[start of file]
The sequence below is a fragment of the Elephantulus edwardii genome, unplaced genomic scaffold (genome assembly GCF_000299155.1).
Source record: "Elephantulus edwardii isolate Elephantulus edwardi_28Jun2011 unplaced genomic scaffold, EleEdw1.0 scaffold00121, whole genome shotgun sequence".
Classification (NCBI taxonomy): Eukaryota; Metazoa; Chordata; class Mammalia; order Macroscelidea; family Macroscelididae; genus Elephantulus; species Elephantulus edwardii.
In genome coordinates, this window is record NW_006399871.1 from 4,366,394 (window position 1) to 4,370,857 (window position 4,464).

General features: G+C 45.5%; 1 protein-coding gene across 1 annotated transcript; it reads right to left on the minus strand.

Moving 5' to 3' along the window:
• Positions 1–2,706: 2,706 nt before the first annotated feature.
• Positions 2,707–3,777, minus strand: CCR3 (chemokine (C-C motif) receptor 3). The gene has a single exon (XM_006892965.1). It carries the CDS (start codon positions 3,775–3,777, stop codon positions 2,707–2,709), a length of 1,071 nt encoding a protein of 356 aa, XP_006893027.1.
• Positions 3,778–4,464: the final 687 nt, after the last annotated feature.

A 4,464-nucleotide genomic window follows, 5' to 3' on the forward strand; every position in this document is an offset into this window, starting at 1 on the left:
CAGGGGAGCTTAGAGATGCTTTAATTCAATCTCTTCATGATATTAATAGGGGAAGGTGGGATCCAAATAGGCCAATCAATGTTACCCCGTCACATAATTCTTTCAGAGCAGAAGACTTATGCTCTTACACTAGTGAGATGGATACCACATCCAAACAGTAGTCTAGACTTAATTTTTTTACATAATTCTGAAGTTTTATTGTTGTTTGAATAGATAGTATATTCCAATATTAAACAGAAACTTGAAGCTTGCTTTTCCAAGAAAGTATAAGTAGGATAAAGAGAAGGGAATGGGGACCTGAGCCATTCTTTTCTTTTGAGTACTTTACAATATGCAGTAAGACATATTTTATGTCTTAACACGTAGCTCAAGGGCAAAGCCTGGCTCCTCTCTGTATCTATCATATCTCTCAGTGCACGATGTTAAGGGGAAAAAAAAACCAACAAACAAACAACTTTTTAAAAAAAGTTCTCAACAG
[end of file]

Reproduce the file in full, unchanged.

The sequence below is a fragment of the Elephantulus edwardii genome, unplaced genomic scaffold (genome assembly GCF_000299155.1).
Source record: "Elephantulus edwardii isolate Elephantulus edwardi_28Jun2011 unplaced genomic scaffold, EleEdw1.0 scaffold00121, whole genome shotgun sequence".
Classification (NCBI taxonomy): Eukaryota; Metazoa; Chordata; class Mammalia; order Macroscelidea; family Macroscelididae; genus Elephantulus; species Elephantulus edwardii.
In genome coordinates, this window is record NW_006399871.1 from 4,366,394 (window position 1) to 4,370,857 (window position 4,464).

General features: G+C 45.5%; 1 protein-coding gene across 1 annotated transcript; it reads right to left on the minus strand.

Moving 5' to 3' along the window:
• Positions 1–2,706: 2,706 nt before the first annotated feature.
• Positions 2,707–3,777, minus strand: CCR3 (chemokine (C-C motif) receptor 3). The gene has a single exon (XM_006892965.1). It carries the CDS (start codon positions 3,775–3,777, stop codon positions 2,707–2,709), a length of 1,071 nt encoding a protein of 356 aa, XP_006893027.1.
• Positions 3,778–4,464: the final 687 nt, after the last annotated feature.

A 4,464-nucleotide genomic window follows, 5' to 3' on the forward strand; every position in this document is an offset into this window, starting at 1 on the left:
CAGGGGAGCTTAGAGATGCTTTAATTCAATCTCTTCATGATATTAATAGGGGAAGGTGGGATCCAAATAGGCCAATCAATGTTACCCCGTCACATAATTCTTTCAGAGCAGAAGACTTATGCTCTTACACTAGTGAGATGGATACCACATCCAAACAGTAGTCTAGACTTAATTTTTTTACATAATTCTGAAGTTTTATTGTTGTTTGAATAGATAGTATATTCCAATATTAAACAGAAACTTGAAGCTTGCTTTTCCAAGAAAGTATAAGTAGGATAAAGAGAAGGGAATGGGGACCTGAGCCATTCTTTTCTTTTGAGTACTTTACAATATGCAGTAAGACATATTTTATGTCTTAACACGTAGCTCAAGGGCAAAGCCTGGCTCCTCTCTGTATCTATCATATCTCTCAGTGCACGATGTTAAGGGGAAAAAAAAACCAACAAACAAACAACTTTTTAAAAAAAGTTCTCAACAG